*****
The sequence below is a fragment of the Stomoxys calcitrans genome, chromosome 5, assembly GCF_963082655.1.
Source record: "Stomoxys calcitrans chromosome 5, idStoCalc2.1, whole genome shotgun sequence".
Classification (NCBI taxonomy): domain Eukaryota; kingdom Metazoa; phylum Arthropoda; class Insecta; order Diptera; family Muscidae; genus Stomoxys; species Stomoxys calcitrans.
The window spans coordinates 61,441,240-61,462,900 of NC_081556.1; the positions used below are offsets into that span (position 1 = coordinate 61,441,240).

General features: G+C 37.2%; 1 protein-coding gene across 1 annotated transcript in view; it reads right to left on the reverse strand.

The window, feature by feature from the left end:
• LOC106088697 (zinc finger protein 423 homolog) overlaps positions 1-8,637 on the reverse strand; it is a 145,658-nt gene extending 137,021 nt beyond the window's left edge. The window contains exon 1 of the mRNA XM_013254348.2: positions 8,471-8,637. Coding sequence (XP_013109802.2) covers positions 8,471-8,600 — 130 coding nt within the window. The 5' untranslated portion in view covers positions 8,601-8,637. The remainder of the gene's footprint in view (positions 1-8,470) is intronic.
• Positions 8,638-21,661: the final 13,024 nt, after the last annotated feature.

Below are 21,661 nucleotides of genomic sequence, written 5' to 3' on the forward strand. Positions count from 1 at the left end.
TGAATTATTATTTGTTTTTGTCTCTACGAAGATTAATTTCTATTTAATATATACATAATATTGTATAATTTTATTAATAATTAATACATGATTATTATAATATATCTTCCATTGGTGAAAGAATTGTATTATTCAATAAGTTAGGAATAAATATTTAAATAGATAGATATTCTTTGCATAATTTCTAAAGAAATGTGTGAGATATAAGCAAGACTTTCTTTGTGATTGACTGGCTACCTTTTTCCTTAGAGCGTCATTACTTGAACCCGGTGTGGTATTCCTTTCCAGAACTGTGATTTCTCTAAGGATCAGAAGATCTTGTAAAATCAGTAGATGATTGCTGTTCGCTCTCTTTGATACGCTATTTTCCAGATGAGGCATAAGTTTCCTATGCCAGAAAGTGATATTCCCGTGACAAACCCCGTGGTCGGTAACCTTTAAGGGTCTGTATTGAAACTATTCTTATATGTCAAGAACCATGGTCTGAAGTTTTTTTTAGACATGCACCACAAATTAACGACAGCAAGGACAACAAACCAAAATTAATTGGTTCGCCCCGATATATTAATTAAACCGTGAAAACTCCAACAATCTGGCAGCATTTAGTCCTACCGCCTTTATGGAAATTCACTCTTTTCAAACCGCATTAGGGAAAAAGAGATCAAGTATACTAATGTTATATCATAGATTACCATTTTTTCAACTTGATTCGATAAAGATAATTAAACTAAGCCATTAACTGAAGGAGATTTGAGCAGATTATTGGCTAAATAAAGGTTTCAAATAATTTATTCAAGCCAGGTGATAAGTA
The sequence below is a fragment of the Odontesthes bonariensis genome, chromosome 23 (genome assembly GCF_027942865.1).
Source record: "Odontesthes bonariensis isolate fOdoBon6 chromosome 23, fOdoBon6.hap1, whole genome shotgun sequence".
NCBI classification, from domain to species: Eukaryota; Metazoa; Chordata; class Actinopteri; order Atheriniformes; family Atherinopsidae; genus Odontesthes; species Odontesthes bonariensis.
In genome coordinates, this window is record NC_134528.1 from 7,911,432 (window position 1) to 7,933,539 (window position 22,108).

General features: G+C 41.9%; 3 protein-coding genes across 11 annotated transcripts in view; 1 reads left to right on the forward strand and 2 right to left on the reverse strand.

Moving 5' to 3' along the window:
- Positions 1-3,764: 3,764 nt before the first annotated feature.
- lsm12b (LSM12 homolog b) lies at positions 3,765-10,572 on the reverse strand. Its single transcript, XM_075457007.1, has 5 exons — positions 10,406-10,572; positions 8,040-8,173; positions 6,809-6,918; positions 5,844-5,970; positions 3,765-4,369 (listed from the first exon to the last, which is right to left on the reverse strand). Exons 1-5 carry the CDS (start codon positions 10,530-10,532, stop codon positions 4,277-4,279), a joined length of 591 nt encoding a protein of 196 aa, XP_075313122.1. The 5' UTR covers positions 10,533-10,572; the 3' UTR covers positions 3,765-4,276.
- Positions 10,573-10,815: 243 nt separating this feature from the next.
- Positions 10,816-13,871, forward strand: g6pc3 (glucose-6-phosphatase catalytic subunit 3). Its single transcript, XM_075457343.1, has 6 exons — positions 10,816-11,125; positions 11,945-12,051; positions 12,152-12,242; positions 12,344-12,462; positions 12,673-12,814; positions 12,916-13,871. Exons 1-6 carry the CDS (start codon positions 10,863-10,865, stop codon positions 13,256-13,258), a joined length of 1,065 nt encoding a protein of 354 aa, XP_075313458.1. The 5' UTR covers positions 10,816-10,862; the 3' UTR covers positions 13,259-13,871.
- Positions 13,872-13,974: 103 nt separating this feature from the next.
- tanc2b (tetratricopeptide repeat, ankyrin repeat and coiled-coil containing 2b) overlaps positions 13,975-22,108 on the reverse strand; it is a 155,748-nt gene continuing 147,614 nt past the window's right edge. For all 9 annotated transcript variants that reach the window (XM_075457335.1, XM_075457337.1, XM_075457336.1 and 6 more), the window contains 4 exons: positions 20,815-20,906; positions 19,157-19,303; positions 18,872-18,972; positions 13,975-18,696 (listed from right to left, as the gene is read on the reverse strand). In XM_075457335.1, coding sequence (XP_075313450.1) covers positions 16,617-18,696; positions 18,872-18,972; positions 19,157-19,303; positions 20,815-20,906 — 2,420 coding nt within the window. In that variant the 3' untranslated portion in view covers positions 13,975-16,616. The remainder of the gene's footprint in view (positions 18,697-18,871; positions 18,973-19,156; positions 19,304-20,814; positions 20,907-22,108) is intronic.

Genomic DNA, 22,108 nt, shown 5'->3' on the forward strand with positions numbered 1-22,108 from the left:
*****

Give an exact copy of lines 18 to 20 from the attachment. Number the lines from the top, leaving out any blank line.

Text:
- lsm12b (LSM12 homolog b) lies at positions 3,765-10,572 on the reverse strand. Its single transcript, XM_075457007.1, has 5 exons — positions 10,406-10,572; positions 8,040-8,173; positions 6,809-6,918; positions 5,844-5,970; positions 3,765-4,369 (listed from the first exon to the last, which is right to left on the reverse strand). Exons 1-5 carry the CDS (start codon positions 10,530-10,532, stop codon positions 4,277-4,279), a joined length of 591 nt encoding a protein of 196 aa, XP_075313122.1. The 5' UTR covers positions 10,533-10,572; the 3' UTR covers positions 3,765-4,276.
- Positions 10,573-10,815: 243 nt separating this feature from the next.
- Positions 10,816-13,871, forward strand: g6pc3 (glucose-6-phosphatase catalytic subunit 3). Its single transcript, XM_075457343.1, has 6 exons — positions 10,816-11,125; positions 11,945-12,051; positions 12,152-12,242; positions 12,344-12,462; positions 12,673-12,814; positions 12,916-13,871. Exons 1-6 carry the CDS (start codon positions 10,863-10,865, stop codon positions 13,256-13,258), a joined length of 1,065 nt encoding a protein of 354 aa, XP_075313458.1. The 5' UTR covers positions 10,816-10,862; the 3' UTR covers positions 13,259-13,871.